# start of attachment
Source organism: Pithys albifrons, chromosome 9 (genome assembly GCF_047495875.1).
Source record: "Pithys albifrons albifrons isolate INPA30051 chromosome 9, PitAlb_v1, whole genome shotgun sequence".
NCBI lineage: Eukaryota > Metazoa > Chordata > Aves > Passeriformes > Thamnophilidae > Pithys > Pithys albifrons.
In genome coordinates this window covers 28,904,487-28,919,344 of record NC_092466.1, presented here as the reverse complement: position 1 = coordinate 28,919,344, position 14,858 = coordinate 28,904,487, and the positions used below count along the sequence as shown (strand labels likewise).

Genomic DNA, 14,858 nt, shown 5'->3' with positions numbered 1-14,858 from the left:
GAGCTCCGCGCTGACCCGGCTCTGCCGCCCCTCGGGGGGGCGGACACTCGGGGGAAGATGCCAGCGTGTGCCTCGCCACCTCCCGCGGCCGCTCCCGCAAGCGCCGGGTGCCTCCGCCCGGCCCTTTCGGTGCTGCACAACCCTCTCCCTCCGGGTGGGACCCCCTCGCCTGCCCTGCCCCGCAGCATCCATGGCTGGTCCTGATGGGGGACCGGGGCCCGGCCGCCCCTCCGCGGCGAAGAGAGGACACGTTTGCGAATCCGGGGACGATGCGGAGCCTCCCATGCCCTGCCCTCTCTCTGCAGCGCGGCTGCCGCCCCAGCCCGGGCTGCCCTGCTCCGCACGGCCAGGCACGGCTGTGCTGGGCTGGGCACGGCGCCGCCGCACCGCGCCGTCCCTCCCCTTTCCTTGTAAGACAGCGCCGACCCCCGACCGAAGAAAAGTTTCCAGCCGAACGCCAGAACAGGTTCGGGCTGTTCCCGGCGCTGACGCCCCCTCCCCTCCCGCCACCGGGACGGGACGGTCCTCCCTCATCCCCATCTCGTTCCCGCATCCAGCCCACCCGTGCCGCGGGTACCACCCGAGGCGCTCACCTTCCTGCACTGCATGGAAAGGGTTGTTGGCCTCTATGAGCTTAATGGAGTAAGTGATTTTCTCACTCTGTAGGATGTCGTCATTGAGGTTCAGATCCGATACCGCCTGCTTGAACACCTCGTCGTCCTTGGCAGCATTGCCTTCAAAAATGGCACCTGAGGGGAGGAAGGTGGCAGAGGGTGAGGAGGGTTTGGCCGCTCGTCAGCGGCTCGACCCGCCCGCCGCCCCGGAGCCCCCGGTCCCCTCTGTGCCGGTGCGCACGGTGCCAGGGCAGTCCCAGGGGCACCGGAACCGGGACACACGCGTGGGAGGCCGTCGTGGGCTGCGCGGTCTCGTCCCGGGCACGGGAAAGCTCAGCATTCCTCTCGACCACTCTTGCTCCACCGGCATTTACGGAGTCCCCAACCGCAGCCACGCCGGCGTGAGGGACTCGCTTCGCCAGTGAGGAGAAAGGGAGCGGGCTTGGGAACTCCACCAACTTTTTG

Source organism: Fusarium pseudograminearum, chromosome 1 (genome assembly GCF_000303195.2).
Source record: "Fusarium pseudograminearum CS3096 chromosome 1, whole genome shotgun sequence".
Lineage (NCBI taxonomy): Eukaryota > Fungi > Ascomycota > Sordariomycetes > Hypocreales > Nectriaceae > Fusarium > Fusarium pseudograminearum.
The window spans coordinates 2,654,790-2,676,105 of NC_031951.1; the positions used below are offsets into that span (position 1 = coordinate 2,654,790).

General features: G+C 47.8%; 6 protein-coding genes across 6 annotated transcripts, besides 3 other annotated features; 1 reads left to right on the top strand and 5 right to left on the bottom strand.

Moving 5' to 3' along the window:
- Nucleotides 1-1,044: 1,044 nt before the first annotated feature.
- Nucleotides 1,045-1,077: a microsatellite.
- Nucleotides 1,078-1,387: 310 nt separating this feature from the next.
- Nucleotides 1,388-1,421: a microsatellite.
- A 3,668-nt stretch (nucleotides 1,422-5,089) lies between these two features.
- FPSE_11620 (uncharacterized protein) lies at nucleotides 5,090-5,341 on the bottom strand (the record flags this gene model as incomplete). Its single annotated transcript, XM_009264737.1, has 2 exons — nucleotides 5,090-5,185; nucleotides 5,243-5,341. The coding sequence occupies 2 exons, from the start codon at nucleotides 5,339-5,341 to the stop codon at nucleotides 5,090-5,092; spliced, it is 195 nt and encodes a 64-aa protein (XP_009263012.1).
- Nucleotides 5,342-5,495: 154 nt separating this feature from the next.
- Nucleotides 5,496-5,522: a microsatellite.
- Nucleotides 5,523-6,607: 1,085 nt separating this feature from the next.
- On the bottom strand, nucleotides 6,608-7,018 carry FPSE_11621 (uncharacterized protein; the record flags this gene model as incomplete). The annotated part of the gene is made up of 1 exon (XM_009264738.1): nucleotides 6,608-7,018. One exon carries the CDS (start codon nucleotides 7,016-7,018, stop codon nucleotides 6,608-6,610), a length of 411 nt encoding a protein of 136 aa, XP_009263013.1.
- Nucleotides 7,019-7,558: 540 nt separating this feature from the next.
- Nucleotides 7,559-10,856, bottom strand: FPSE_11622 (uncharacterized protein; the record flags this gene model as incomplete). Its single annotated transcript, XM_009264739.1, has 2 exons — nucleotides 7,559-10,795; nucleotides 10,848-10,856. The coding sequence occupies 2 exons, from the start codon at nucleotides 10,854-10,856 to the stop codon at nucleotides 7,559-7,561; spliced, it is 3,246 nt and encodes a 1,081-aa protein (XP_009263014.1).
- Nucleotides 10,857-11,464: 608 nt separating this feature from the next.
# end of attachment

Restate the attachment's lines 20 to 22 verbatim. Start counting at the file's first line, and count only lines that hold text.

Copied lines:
- Nucleotides 5,496-5,522: a microsatellite.
- Nucleotides 5,523-6,607: 1,085 nt separating this feature from the next.
- On the bottom strand, nucleotides 6,608-7,018 carry FPSE_11621 (uncharacterized protein; the record flags this gene model as incomplete). The annotated part of the gene is made up of 1 exon (XM_009264738.1): nucleotides 6,608-7,018. One exon carries the CDS (start codon nucleotides 7,016-7,018, stop codon nucleotides 6,608-6,610), a length of 411 nt encoding a protein of 136 aa, XP_009263013.1.